Congolese Opposition Leader Holds Self-Inauguration; Security Forces’ Behavior since Election Announcement Questioned

By Zach Waksman
Impunity Watch Reporter, Africa

KINSHASA, Democratic Republic of Congo – Etienne Tshisekedi, Congo’s opposition leader, held an inauguration ceremony for himself as president of the central African country on Friday.  The ceremony, which happened three days after the inauguration of President Joseph Kabila, serves as a sign of his disregard for the results of last month’s election, officially decided in favor of Kabila.  Originally scheduled to take place at Stade des Martyrs, the event was moved to Tshisekdi’s home after police prevented both Tshisekedi and his supporters from attending.

A soldier in the Congolese army stomps on a member of Etienne Tshisekedi's Union for Democracy and Social Progress (UDPS) during efforts to break up a peaceful protest on December 14. (Photo courtesy of Getty Images)

Tshisekedi’s Union for Democracy and Social Progress (UDPS) party invited supporters, journalists, and diplomats to attend the event, but police acted to disperse would-be attendees.  Several were arrested as they attempted to enter the stadium, and others were subjected to stun grenades.  No injuries were reported.  The government banned the ceremony itself and dispatched heavily armed security forces around the stadium, which is located in an area of Kinshasa that strongly supports Tshisekedi.  The BBC reported that its recording equipment was confiscated.

Opposition supporters also flocked to their leader’s house, where the ceremony eventually took place.  Police cordoned off the streets surrounding it.  They fired tear gas into the assembled crowds at both locations.  Other weapons spotted included water cannons, machine guns, and rocket-propelled grenades.  The military presence was greater in areas that backed Tshisekedi.

Reaction was mixed, with some fearing that this demonstration has the potential to continue what has already been a contentious aftermath to the country’s second ever democratic election.  Last month’s election has been a source of dispute in both the Congo and the international community.  Despite allegations of voter fraud, the country’s Supreme Court confirmed the results on December 16, with incumbent Kabila the victor with 49 percent of the vote, versus only 32 percent for Tshisekedi.  The UDPS party disagreed and considered Kabila’s victory a fallacy.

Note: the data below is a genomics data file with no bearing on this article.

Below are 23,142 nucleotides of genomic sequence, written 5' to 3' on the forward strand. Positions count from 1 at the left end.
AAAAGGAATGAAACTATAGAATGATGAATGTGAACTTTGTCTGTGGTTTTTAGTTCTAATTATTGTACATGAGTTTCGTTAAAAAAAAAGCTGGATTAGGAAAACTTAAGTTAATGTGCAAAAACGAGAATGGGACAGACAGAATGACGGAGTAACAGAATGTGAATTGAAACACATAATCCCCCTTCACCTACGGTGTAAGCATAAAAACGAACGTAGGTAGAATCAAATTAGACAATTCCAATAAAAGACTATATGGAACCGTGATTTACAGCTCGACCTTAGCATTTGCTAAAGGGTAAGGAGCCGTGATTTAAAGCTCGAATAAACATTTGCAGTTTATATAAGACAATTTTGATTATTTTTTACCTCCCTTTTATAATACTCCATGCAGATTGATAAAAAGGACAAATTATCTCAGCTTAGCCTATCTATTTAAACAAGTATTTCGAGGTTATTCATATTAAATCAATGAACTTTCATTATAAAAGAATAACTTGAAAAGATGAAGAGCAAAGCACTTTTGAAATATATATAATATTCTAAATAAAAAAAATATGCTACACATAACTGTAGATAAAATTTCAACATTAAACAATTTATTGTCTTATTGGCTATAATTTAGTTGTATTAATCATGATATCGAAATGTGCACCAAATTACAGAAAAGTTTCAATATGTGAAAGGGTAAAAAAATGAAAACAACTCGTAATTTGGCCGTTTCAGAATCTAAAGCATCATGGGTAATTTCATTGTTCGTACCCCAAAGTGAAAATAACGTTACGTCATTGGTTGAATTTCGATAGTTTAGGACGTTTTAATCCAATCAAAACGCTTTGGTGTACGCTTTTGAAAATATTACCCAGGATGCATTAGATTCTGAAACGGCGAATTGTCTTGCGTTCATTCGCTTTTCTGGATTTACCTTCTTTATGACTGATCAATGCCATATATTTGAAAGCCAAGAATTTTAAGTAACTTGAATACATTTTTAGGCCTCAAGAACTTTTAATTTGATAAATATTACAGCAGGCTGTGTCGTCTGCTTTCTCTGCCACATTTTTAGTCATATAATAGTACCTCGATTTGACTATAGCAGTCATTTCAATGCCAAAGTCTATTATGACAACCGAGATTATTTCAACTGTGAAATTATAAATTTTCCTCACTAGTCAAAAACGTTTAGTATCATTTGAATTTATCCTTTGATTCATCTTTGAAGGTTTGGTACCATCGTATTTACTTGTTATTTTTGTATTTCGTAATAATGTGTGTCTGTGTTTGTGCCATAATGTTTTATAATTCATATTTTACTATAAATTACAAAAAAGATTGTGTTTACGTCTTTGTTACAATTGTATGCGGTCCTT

“Before thinking about the destabilization of the country, we have to think about the truth of the vote,” said Tshisekedi advisor Valentin Mubake.  “The reality of the elections is that Tshisekedi has been elected by the Congolese people.  That [means] the stabilization of Congo and that is reality.”

Before Tshisekedi took the oath at his ceremony, spokesman Albert Moleka introduced him by saying that he had won with 53 percent of the vote.

Government spokesman Lambert Mende called the ceremony a “non-event.”

“It’s an extremely regrettable act,” he said, adding that officials were “saddened” that Tshisekedi “was expressing his frustration over his defeat in this fashion.”

Others connected to the regime concurred.

“Anyone who makes pantomime politics and declares himself president will have to face the law of the land,” said Kikaya Bin Karubi, Congo’s ambassador to the United Kingdom.  “We will not tolerate someone disturbing the peace and thinking his dreams are reality.”

Questions have also arisen over the behavior of Congolese security forces.  On Wednesday, Human Rights Watch reported that they have killed at least 24 people since the results were announced in early December.  The report shows numerous occasions of security forces, including the elite Republican Guard which is tasked with the President’s protection, firing on civilians in an effort to break up potential demonstrations and detaining dissenters.  The Republican Guard does not have the authority to arrest or detain civilians.